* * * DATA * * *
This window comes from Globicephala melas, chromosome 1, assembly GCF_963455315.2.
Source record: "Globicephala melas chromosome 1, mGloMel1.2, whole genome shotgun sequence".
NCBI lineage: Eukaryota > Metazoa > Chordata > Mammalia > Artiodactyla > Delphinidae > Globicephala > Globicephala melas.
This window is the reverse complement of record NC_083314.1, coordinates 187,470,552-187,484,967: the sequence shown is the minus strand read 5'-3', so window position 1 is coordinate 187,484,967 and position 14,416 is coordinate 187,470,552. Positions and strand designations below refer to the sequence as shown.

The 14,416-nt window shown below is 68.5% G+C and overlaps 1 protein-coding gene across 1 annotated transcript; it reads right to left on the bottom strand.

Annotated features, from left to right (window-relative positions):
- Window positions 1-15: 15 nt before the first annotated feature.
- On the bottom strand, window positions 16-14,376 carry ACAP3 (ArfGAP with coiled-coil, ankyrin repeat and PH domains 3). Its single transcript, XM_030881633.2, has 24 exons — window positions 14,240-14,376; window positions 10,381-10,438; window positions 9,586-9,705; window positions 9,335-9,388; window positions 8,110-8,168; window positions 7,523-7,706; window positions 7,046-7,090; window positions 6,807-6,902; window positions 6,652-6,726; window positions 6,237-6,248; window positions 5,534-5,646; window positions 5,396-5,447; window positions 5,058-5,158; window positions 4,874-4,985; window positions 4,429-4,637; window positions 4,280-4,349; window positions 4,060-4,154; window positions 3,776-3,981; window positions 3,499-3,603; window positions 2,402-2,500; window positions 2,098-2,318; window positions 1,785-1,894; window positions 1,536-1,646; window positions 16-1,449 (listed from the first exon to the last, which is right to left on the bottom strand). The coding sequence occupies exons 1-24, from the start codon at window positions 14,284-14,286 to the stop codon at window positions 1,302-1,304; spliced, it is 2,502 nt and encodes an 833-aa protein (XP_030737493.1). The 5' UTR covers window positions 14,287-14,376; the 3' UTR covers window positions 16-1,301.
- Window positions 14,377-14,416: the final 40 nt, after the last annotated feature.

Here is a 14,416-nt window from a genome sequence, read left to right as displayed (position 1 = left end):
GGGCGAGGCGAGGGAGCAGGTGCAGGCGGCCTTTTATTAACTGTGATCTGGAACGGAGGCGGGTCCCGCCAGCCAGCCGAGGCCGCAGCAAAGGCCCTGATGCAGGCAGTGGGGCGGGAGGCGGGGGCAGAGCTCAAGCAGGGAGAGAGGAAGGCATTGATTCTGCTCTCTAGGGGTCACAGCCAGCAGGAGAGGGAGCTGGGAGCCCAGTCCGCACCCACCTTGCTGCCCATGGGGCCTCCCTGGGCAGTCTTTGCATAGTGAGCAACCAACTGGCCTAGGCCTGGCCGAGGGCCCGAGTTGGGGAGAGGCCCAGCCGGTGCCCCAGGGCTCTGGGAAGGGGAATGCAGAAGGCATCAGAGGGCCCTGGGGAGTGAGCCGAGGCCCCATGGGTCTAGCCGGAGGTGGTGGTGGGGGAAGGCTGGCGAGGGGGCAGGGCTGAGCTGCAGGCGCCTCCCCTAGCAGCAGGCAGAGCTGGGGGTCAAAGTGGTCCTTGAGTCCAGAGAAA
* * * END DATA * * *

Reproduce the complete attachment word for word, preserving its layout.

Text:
This window comes from Globicephala melas, chromosome 1, assembly GCF_963455315.2.
Source record: "Globicephala melas chromosome 1, mGloMel1.2, whole genome shotgun sequence".
NCBI lineage: Eukaryota > Metazoa > Chordata > Mammalia > Artiodactyla > Delphinidae > Globicephala > Globicephala melas.
This window is the reverse complement of record NC_083314.1, coordinates 187,470,552-187,484,967: the sequence shown is the minus strand read 5'-3', so window position 1 is coordinate 187,484,967 and position 14,416 is coordinate 187,470,552. Positions and strand designations below refer to the sequence as shown.

The 14,416-nt window shown below is 68.5% G+C and overlaps 1 protein-coding gene across 1 annotated transcript; it reads right to left on the bottom strand.

Annotated features, from left to right (window-relative positions):
- Window positions 1-15: 15 nt before the first annotated feature.
- On the bottom strand, window positions 16-14,376 carry ACAP3 (ArfGAP with coiled-coil, ankyrin repeat and PH domains 3). Its single transcript, XM_030881633.2, has 24 exons — window positions 14,240-14,376; window positions 10,381-10,438; window positions 9,586-9,705; window positions 9,335-9,388; window positions 8,110-8,168; window positions 7,523-7,706; window positions 7,046-7,090; window positions 6,807-6,902; window positions 6,652-6,726; window positions 6,237-6,248; window positions 5,534-5,646; window positions 5,396-5,447; window positions 5,058-5,158; window positions 4,874-4,985; window positions 4,429-4,637; window positions 4,280-4,349; window positions 4,060-4,154; window positions 3,776-3,981; window positions 3,499-3,603; window positions 2,402-2,500; window positions 2,098-2,318; window positions 1,785-1,894; window positions 1,536-1,646; window positions 16-1,449 (listed from the first exon to the last, which is right to left on the bottom strand). The coding sequence occupies exons 1-24, from the start codon at window positions 14,284-14,286 to the stop codon at window positions 1,302-1,304; spliced, it is 2,502 nt and encodes an 833-aa protein (XP_030737493.1). The 5' UTR covers window positions 14,287-14,376; the 3' UTR covers window positions 16-1,301.
- Window positions 14,377-14,416: the final 40 nt, after the last annotated feature.

Here is a 14,416-nt window from a genome sequence, read left to right as displayed (position 1 = left end):
GGGCGAGGCGAGGGAGCAGGTGCAGGCGGCCTTTTATTAACTGTGATCTGGAACGGAGGCGGGTCCCGCCAGCCAGCCGAGGCCGCAGCAAAGGCCCTGATGCAGGCAGTGGGGCGGGAGGCGGGGGCAGAGCTCAAGCAGGGAGAGAGGAAGGCATTGATTCTGCTCTCTAGGGGTCACAGCCAGCAGGAGAGGGAGCTGGGAGCCCAGTCCGCACCCACCTTGCTGCCCATGGGGCCTCCCTGGGCAGTCTTTGCATAGTGAGCAACCAACTGGCCTAGGCCTGGCCGAGGGCCCGAGTTGGGGAGAGGCCCAGCCGGTGCCCCAGGGCTCTGGGAAGGGGAATGCAGAAGGCATCAGAGGGCCCTGGGGAGTGAGCCGAGGCCCCATGGGTCTAGCCGGAGGTGGTGGTGGGGGAAGGCTGGCGAGGGGGCAGGGCTGAGCTGCAGGCGCCTCCCCTAGCAGCAGGCAGAGCTGGGGGTCAAAGTGGTCCTTGAGTCCAGAGAAA